Most Canadians would likely agree that those who need potentially life-saving prescription medications should have ready access to them.
Recently, the Canadian Public Health Association (CPHA) celebrated the fact that the average lifespan of Canadians has increased by more than 30 years since the early 1900s. That’s something we can all celebrate.
Last week, the media carried a story about a nine-year-old boy in New Brunswick who was denied private health coverage because of his weight (at 5 foot 2 inches and 135 pounds). His family were shocked – as were many reading the story – that a child could be denied private health coverage in Canada.
Our first point of contact with the health system — often referred to as ‘primary care’ — should result in prompt and efficient care for our general health concerns, and coordinate our journey through the system when we need more specialized care.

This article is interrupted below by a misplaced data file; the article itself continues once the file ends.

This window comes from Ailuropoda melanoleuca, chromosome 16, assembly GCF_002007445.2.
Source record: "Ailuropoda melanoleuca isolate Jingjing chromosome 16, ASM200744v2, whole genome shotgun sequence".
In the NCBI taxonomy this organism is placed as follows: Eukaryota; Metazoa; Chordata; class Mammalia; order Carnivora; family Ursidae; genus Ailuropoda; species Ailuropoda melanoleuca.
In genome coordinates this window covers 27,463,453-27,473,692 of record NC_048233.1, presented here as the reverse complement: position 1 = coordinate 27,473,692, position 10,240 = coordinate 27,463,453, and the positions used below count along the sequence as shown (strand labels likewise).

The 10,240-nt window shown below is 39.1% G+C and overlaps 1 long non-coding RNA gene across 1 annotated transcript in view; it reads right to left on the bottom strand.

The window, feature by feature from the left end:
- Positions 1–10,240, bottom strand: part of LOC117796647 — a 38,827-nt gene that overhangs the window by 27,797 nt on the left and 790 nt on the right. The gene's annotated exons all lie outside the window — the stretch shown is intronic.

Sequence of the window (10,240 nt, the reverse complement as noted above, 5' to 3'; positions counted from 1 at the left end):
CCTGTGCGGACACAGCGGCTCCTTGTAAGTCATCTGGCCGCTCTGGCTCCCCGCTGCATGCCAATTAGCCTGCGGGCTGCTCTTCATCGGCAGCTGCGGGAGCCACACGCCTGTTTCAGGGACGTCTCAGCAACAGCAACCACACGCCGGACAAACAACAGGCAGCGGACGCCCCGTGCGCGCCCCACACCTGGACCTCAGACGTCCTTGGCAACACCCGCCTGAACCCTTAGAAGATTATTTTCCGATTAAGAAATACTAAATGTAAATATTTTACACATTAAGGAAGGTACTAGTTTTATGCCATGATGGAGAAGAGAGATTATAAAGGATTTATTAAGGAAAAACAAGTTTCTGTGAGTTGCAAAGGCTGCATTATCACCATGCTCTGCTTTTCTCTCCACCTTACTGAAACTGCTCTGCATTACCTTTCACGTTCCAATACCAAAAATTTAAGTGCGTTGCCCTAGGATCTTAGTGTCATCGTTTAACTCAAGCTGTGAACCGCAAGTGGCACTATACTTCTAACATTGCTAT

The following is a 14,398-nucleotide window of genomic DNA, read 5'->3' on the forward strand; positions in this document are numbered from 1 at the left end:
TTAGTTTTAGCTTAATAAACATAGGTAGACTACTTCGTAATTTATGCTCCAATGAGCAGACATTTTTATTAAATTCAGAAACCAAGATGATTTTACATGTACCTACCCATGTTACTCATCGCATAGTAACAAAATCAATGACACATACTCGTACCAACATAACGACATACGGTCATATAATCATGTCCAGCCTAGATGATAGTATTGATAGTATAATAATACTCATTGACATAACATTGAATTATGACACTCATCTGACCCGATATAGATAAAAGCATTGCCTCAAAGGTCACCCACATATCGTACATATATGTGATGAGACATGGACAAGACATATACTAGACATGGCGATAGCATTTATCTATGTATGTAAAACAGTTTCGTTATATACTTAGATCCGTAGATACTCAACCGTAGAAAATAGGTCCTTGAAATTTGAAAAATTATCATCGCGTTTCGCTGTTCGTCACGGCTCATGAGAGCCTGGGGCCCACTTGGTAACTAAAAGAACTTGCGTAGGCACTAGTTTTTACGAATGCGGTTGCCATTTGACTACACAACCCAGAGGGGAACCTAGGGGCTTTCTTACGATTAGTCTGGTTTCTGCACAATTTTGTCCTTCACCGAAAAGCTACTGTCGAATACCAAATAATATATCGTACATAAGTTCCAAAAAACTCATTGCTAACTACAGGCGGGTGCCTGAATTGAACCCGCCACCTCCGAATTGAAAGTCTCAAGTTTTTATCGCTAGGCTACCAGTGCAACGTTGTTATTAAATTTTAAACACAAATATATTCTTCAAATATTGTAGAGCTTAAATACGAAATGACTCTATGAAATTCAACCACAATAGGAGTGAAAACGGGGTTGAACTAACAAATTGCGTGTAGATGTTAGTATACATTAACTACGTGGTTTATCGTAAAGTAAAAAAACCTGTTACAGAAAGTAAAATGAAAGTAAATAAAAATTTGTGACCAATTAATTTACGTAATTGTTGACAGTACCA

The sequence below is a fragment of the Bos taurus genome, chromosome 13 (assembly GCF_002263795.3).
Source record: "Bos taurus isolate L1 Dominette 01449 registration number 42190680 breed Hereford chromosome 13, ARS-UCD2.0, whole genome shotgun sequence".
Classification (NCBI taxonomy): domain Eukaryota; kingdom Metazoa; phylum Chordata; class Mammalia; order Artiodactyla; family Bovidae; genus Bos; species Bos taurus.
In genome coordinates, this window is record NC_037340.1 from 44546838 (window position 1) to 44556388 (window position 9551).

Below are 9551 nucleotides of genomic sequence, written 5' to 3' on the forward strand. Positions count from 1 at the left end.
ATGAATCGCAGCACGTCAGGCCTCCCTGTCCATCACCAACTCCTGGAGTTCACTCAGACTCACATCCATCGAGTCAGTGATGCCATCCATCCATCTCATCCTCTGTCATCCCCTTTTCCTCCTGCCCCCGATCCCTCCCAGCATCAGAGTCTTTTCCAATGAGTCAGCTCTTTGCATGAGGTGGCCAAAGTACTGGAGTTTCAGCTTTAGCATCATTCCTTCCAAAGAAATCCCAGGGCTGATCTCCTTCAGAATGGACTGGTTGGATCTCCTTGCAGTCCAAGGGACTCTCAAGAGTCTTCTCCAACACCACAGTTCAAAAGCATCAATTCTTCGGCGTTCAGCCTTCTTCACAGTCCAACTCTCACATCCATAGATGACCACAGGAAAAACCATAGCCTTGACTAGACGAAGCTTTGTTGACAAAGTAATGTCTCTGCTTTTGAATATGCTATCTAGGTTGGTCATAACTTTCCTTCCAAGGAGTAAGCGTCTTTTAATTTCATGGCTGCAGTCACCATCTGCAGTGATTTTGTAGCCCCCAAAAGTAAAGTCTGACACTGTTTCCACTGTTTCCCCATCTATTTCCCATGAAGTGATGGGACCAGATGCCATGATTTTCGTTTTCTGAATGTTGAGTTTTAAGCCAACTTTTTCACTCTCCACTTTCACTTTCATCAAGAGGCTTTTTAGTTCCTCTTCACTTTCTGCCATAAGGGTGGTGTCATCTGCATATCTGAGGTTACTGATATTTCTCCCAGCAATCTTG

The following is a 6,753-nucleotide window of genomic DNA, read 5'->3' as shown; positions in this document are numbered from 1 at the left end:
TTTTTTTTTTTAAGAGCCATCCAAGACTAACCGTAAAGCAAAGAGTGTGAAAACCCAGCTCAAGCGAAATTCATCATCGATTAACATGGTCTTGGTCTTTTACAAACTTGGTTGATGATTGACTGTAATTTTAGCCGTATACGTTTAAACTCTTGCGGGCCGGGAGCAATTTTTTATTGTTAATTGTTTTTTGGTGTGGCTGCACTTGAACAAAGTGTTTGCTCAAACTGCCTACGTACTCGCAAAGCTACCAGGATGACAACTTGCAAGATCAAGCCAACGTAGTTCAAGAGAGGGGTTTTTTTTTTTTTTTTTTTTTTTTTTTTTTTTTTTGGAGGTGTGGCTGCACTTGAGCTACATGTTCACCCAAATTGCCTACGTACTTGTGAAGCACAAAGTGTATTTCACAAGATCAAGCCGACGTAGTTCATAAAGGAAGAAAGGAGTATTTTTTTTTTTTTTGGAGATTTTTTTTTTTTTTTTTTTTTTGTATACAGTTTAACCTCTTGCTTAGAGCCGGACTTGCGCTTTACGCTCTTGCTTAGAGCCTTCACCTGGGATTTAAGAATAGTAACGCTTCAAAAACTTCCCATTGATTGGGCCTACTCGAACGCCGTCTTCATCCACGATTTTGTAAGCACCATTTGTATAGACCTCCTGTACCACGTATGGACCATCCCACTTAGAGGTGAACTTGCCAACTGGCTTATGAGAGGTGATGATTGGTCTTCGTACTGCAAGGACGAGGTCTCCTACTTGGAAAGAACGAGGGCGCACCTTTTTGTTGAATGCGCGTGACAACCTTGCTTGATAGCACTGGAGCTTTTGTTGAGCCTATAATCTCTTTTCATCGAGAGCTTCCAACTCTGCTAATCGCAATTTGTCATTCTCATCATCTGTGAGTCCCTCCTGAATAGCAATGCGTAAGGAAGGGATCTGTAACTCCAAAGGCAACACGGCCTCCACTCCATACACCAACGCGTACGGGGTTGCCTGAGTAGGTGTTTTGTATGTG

Investing in social programs improves social conditions and, as a consequence, improves people’s lives. That’s fairly obvious. What hasn’t always been as obvious, however, is that such social spending doesn’t tend to come at the cost of economic growth.
Everyone deserves to live a long life in full health, but not everyone is so fortunate. Some individuals and groups are more at risk of falling ill, becoming severely ill or disabled or dying prematurely (that is, before the average expected life span).
In a world affected by numerous diseases, disabilities and illnesses, how do governments, health care providers, media or the general public decide which ones are most important?
The Ontario government’s proposed reform of the provincial health care system is going forward with a glaring omission: primary mouth care.
In a dramatic show of physician support for deep health care reform in the U.S, more than 2,200 physician leaders have signed a “Physician’s Proposal” calling for sweeping change.